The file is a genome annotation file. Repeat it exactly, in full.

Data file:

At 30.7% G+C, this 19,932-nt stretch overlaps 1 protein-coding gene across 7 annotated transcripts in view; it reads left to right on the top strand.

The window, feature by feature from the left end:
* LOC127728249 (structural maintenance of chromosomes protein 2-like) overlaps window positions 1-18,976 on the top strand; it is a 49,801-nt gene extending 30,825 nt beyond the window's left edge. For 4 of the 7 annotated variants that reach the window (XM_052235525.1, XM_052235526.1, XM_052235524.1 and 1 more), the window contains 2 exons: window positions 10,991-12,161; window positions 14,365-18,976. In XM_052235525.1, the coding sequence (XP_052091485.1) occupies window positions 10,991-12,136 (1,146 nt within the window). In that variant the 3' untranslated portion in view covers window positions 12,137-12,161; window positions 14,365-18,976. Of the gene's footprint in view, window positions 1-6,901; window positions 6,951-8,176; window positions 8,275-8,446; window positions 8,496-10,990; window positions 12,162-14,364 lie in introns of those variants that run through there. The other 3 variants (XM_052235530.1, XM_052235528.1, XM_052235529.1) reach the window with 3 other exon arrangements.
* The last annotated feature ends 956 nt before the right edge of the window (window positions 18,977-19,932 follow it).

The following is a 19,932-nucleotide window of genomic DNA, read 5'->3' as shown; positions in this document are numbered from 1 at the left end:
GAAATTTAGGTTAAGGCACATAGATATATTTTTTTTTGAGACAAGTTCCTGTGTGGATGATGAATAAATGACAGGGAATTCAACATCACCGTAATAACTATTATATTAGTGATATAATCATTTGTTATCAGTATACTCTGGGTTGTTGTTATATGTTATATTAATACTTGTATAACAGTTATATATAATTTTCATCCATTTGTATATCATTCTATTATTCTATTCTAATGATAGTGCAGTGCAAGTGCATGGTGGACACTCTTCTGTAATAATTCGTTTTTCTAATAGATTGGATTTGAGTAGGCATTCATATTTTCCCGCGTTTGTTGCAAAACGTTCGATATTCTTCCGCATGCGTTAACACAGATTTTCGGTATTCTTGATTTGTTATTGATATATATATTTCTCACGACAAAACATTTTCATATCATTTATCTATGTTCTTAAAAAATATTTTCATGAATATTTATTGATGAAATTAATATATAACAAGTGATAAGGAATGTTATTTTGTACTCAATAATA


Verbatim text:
At 30.7% G+C, this 19,932-nt stretch overlaps 1 protein-coding gene across 7 annotated transcripts in view; it reads left to right on the top strand.

The window, feature by feature from the left end:
* LOC127728249 (structural maintenance of chromosomes protein 2-like) overlaps window positions 1-18,976 on the top strand; it is a 49,801-nt gene extending 30,825 nt beyond the window's left edge. For 4 of the 7 annotated variants that reach the window (XM_052235525.1, XM_052235526.1, XM_052235524.1 and 1 more), the window contains 2 exons: window positions 10,991-12,161; window positions 14,365-18,976. In XM_052235525.1, the coding sequence (XP_052091485.1) occupies window positions 10,991-12,136 (1,146 nt within the window). In that variant the 3' untranslated portion in view covers window positions 12,137-12,161; window positions 14,365-18,976. Of the gene's footprint in view, window positions 1-6,901; window positions 6,951-8,176; window positions 8,275-8,446; window positions 8,496-10,990; window positions 12,162-14,364 lie in introns of those variants that run through there. The other 3 variants (XM_052235530.1, XM_052235528.1, XM_052235529.1) reach the window with 3 other exon arrangements.
* The last annotated feature ends 956 nt before the right edge of the window (window positions 18,977-19,932 follow it).

The following is a 19,932-nucleotide window of genomic DNA, read 5'->3' as shown; positions in this document are numbered from 1 at the left end:
GAAATTTAGGTTAAGGCACATAGATATATTTTTTTTTGAGACAAGTTCCTGTGTGGATGATGAATAAATGACAGGGAATTCAACATCACCGTAATAACTATTATATTAGTGATATAATCATTTGTTATCAGTATACTCTGGGTTGTTGTTATATGTTATATTAATACTTGTATAACAGTTATATATAATTTTCATCCATTTGTATATCATTCTATTATTCTATTCTAATGATAGTGCAGTGCAAGTGCATGGTGGACACTCTTCTGTAATAATTCGTTTTTCTAATAGATTGGATTTGAGTAGGCATTCATATTTTCCCGCGTTTGTTGCAAAACGTTCGATATTCTTCCGCATGCGTTAACACAGATTTTCGGTATTCTTGATTTGTTATTGATATATATATTTCTCACGACAAAACATTTTCATATCATTTATCTATGTTCTTAAAAAATATTTTCATGAATATTTATTGATGAAATTAATATATAACAAGTGATAAGGAATGTTATTTTGTACTCAATAATA